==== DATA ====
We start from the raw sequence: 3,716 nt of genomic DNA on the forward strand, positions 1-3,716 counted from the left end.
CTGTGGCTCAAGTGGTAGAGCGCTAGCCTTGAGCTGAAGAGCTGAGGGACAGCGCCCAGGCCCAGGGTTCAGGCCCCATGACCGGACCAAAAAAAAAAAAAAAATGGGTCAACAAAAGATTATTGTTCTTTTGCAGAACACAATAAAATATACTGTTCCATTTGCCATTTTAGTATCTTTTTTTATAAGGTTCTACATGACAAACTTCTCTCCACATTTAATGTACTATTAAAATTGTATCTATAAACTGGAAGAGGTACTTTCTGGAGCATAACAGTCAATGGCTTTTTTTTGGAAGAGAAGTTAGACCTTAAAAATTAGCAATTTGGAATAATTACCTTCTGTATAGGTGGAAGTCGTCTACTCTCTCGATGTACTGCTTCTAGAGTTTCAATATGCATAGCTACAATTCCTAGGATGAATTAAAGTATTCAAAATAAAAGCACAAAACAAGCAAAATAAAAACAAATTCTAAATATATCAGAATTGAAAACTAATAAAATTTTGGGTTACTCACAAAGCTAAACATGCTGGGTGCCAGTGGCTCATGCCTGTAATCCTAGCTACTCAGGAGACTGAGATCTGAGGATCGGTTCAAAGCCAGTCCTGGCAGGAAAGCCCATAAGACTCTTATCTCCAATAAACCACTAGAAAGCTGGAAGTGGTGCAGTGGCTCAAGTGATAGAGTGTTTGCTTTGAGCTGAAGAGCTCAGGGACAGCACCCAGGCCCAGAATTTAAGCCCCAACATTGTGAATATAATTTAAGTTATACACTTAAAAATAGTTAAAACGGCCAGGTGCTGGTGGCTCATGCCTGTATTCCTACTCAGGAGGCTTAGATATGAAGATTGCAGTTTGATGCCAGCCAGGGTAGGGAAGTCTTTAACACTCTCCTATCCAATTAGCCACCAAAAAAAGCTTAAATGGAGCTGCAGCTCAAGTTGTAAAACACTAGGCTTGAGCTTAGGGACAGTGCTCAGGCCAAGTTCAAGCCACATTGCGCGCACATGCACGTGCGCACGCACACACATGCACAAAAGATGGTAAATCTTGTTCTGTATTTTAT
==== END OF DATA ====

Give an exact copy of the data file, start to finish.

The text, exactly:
We start from the raw sequence: 3,716 nt of genomic DNA on the forward strand, positions 1-3,716 counted from the left end.
CTGTGGCTCAAGTGGTAGAGCGCTAGCCTTGAGCTGAAGAGCTGAGGGACAGCGCCCAGGCCCAGGGTTCAGGCCCCATGACCGGACCAAAAAAAAAAAAAAAATGGGTCAACAAAAGATTATTGTTCTTTTGCAGAACACAATAAAATATACTGTTCCATTTGCCATTTTAGTATCTTTTTTTATAAGGTTCTACATGACAAACTTCTCTCCACATTTAATGTACTATTAAAATTGTATCTATAAACTGGAAGAGGTACTTTCTGGAGCATAACAGTCAATGGCTTTTTTTTGGAAGAGAAGTTAGACCTTAAAAATTAGCAATTTGGAATAATTACCTTCTGTATAGGTGGAAGTCGTCTACTCTCTCGATGTACTGCTTCTAGAGTTTCAATATGCATAGCTACAATTCCTAGGATGAATTAAAGTATTCAAAATAAAAGCACAAAACAAGCAAAATAAAAACAAATTCTAAATATATCAGAATTGAAAACTAATAAAATTTTGGGTTACTCACAAAGCTAAACATGCTGGGTGCCAGTGGCTCATGCCTGTAATCCTAGCTACTCAGGAGACTGAGATCTGAGGATCGGTTCAAAGCCAGTCCTGGCAGGAAAGCCCATAAGACTCTTATCTCCAATAAACCACTAGAAAGCTGGAAGTGGTGCAGTGGCTCAAGTGATAGAGTGTTTGCTTTGAGCTGAAGAGCTCAGGGACAGCACCCAGGCCCAGAATTTAAGCCCCAACATTGTGAATATAATTTAAGTTATACACTTAAAAATAGTTAAAACGGCCAGGTGCTGGTGGCTCATGCCTGTATTCCTACTCAGGAGGCTTAGATATGAAGATTGCAGTTTGATGCCAGCCAGGGTAGGGAAGTCTTTAACACTCTCCTATCCAATTAGCCACCAAAAAAAGCTTAAATGGAGCTGCAGCTCAAGTTGTAAAACACTAGGCTTGAGCTTAGGGACAGTGCTCAGGCCAAGTTCAAGCCACATTGCGCGCACATGCACGTGCGCACGCACACACATGCACAAAAGATGGTAAATCTTGTTCTGTATTTTAT